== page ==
Published on 2021-09-02
9 min read
Now, where should you start? That’s exactly what we’re here to answer for you.
We’re happy to help, but before diving right into JS, let’s talk about the recommended mindset when learning it.
Learning something new is hard. Point, blank, period. That also means it’s rewarding, the key is to enjoy the process! To do so, I recommend starting with “why”.
Whatever your reason is - write it down, remember it, and have it readily available for the days you need that motivation.
I mentioned in a previous article, Anyone Can be a Software Engineer, that my path to becoming a Software Engineer was not because I was smart, but because I kept pushing towards my goals.
When things go wrong, don’t work, or feel impossible - take a break, read your why, and get back in the learning game!
Having other people that keep you accountable or enable shared learning makes a huge difference when learning a new skill. I recommend finding that community and I have listed a few options to check out in the extra resources section at the end of this article.
The way that web devs support, innovate, and assist each other makes it the fantastic community it is today. Additionally, by writing and explaining what you learn to others (👋 the Feynman Learning Technique), you can identify and discover improvement areas.
This takes us into our next topic for the guide.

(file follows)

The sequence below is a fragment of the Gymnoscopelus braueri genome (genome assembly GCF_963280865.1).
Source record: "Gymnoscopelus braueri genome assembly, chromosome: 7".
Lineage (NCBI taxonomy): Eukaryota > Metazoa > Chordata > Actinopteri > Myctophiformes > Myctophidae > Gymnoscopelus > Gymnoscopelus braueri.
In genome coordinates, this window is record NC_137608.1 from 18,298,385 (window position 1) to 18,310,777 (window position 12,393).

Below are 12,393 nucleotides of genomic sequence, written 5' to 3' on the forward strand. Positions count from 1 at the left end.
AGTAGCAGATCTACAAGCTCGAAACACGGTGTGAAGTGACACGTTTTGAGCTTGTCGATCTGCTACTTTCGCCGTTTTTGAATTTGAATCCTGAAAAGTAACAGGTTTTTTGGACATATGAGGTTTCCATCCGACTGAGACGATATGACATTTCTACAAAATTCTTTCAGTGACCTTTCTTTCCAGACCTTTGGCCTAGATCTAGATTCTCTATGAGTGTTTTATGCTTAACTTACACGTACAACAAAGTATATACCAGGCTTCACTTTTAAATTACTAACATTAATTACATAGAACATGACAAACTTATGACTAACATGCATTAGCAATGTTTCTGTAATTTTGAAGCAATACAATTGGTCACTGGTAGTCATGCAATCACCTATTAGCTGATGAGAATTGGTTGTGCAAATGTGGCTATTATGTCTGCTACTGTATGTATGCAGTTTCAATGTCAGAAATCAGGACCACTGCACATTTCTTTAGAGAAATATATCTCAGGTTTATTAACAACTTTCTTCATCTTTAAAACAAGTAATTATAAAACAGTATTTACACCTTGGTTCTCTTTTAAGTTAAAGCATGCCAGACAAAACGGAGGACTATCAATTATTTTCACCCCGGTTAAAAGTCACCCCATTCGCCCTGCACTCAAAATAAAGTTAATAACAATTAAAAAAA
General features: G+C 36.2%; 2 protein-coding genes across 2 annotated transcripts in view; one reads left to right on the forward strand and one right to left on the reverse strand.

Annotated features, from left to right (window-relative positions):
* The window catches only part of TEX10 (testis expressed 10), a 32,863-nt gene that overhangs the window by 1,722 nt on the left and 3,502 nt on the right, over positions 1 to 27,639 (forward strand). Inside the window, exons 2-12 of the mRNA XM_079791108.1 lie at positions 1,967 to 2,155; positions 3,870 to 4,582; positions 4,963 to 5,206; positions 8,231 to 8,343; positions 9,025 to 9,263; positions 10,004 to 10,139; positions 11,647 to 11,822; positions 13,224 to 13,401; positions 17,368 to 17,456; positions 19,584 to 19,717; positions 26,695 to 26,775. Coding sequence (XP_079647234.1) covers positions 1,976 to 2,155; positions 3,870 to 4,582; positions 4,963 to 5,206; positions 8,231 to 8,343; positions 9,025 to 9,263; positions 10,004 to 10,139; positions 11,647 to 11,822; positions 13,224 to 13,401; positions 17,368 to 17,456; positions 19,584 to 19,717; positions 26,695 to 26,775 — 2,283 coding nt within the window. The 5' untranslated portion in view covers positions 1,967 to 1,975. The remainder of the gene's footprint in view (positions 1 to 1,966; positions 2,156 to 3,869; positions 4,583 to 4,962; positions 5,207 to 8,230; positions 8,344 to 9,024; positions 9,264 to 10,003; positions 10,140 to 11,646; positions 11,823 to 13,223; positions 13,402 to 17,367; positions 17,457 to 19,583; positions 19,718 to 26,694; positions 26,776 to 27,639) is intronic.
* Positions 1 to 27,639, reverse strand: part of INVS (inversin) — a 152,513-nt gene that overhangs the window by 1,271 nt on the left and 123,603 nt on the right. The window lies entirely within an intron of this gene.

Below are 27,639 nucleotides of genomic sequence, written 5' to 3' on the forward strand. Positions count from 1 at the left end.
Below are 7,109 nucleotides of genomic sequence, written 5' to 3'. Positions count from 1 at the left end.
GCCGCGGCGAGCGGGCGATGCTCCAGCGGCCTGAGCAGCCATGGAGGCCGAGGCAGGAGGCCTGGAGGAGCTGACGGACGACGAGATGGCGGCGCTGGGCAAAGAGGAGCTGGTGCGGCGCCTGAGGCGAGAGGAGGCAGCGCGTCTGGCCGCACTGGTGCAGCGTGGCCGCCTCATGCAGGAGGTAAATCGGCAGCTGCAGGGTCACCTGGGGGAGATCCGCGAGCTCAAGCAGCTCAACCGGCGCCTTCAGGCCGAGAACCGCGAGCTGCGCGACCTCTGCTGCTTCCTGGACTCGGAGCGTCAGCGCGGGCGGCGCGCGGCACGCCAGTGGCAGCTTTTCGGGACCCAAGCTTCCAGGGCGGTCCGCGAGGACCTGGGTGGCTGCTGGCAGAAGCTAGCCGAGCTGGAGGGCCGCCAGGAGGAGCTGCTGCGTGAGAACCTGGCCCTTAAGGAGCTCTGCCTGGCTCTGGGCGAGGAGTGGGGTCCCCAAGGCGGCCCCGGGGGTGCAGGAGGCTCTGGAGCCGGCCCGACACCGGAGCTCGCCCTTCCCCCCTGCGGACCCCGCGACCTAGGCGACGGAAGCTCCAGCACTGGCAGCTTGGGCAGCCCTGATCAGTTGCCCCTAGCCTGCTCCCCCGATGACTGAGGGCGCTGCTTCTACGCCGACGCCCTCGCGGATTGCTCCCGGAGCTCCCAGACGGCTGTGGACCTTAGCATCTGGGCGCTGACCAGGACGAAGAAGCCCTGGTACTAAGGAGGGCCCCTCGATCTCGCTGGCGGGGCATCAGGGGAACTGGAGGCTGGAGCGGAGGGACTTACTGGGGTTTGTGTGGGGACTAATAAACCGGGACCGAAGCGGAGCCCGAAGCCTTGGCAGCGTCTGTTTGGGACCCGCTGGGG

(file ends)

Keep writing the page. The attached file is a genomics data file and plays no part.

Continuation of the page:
Taking on the task of learning a brand new skill is daunting without a plan of attack. The point of this section is to provide you with one. As mentioned before, I believe in the Feynman Technique for learning; you can see its influence below.
- Review a previously learned topic
- Learn a new topic through a tutorial
Read through the official docs (MDN)
- Take notes and summarize your understanding
Complete the tutorial without reading through it (testing your comprehension of the skill)
- If you must look back to get back on track, do so, but only for that one place your stuck, then continue on your own
- Add extra bells and whistles if possible
- Try using the learned topic in your own small project (can be anything you want)
Write your own tutorial based on that project (this is where gaps would be noticed and re-learning encouraged)
- This can be in your own notebook, doesn’t have to be public if that isn’t comfortable for you
- Use the summarized notes you have as a guide
Note: one topic may take multiple study sessions. I didn’t learn of the benefits of this process until later in my career, but of course, taking notes and having tests on programming topics had its own flavor during my university days.
The main reason I recommend this approach has to do with the risk of something called “tutorial calamity” (aka Tutorial Hell).
Have you ever watched a how-to video on something, and it made you feel like accomplishing this task will be easy. As you follow along, doing exactly what the video says, and getting decent results, it can be easy to mistake this as your own skill level. Being guided and independently doing a task are two very different things.
What happens sometimes for web devs is the mistake of only doing tutorials when learning something new. You spend time learning React with tutorial after tutorial, only to find out when trying to create your own React app, you’re not sure what to do.